I may not have one of my own books to give away, but that doesn’t mean I can’t give away someone else’s. Every month, I’ll pick a new book that I like to review and give away. This giveaway ends June 25 at 11:59pm EST.
UPDATE: This contest is now finished. Thanks to everyone who participated.
To see how you can win, check out our giveaway rules here.
Author: Andrew Rowe
Published: April 23, 2017
Print Length: 623 Pages
Description (from the author):
Five years ago, Corin Cadence’s brother entered the Serpent Spire — a colossal tower with ever-shifting rooms, traps, and monsters. Those who survive the spire’s trials return home with an attunement: a mark granting the bearer magical powers. According to legend, those few who reach the top of the tower will be granted a boon by the spire’s goddess. He never returned. Now, it’s Corin’s turn. He’s headed to the top floor, on a mission to meet the goddess. If he can survive the trials, Corin will earn an attunement, but that won’t be sufficient to survive the dangers on the upper levels. For that, he’s going to need training, allies, and a lot of ingenuity. The journey won’t be easy, but Corin won’t stop until he gets his brother back.
I picked up this book looking for a good Indie fantasy, and I wasn’t disappointed. In terms of genre, it is a bit of a cross between something like the Maze Runner and Name of the Wind. There are almost two books here, one that involves the mysterious towers of the world full of deadly puzzle-rooms and deadlier monsters, and a second story of young man learning to use his new abilities to enchant magical items.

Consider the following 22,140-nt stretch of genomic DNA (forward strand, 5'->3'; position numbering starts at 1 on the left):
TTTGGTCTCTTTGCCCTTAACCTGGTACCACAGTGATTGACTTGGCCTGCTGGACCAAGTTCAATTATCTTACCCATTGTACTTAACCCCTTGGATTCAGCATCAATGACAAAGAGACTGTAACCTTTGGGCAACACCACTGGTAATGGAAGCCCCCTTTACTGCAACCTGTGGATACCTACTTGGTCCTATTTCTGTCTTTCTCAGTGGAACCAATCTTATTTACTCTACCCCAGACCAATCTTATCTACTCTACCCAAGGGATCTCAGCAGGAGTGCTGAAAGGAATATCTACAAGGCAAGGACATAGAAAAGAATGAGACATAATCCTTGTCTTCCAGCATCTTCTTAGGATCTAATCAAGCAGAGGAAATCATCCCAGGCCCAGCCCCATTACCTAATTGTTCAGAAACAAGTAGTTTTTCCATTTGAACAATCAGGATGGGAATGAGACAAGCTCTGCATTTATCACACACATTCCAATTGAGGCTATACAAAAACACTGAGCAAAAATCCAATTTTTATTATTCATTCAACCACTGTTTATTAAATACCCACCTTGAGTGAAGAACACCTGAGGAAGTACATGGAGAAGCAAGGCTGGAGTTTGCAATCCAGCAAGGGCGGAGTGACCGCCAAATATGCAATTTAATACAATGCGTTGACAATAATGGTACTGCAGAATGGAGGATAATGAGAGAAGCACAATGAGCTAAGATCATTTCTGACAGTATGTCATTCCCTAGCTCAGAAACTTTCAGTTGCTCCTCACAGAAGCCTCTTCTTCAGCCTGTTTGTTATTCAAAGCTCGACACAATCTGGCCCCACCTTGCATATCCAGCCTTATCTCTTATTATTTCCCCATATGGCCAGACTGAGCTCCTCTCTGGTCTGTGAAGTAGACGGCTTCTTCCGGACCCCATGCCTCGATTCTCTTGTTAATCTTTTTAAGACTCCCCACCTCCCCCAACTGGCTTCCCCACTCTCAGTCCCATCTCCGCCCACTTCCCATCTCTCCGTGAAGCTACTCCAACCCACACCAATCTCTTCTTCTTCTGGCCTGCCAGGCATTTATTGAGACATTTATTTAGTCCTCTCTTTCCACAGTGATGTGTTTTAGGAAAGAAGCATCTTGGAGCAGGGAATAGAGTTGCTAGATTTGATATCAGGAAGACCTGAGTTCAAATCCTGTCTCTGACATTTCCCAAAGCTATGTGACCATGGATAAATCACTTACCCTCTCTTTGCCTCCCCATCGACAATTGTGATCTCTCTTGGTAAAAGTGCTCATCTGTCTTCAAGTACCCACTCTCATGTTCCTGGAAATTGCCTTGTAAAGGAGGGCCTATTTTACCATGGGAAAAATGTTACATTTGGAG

As always, I look for elements of writing craft that the author does exceptionally well to help me grow in my own writing. There are two things I think Rowe excels at:
1. The book opening.
2. The world building (especially the magic system). I my mind, it is these two elements functioning together that make this book sing.
The book starts with Corin Cadence at the start of a test inside one of the mystical towers where he must risk his life to receive a blessing (called an attunement) that will grant him one kind of magical ability. It creates immediate tension and allows for world-building as Corin must work out in his mind how to solve the deadly puzzles presented and escalates when Corin’s test strays into non-standard territory. Without giving spoilers, it sets up the key elements that will all be used to resolve the main plot by the end of the book. The action drew me in and allowed the world building to flow naturally without feeling “info dumpy” as Corin reasoned through the challenges.
By the time we get to the middle, things do slow down as Corin goes to school to learn his new powers (probably a little too slow), but by then, Rowe had grabbed me so thoroughly that I didn’t mind moving through a few of the slower chapters before things escalate once again and Corin must return to the tower and face even more difficult challenges. The depth of magic system reminded me of Branden Sanderson with its detail, and Rowe certainly didn’t skimp in when it comes to other detail including both religious and political detail.
For people looking for clean fantasy without the grittiness and sexuality of things like George R. R. Martin, this book is a good fit. There are a few romantic overtones, but no relationships ever materialize and the violence is very tame and mostly monster-focused.
Overall, I found Sufficiently Advanced Magic a very enjoyable read and happily recommend it to fantasy fans.
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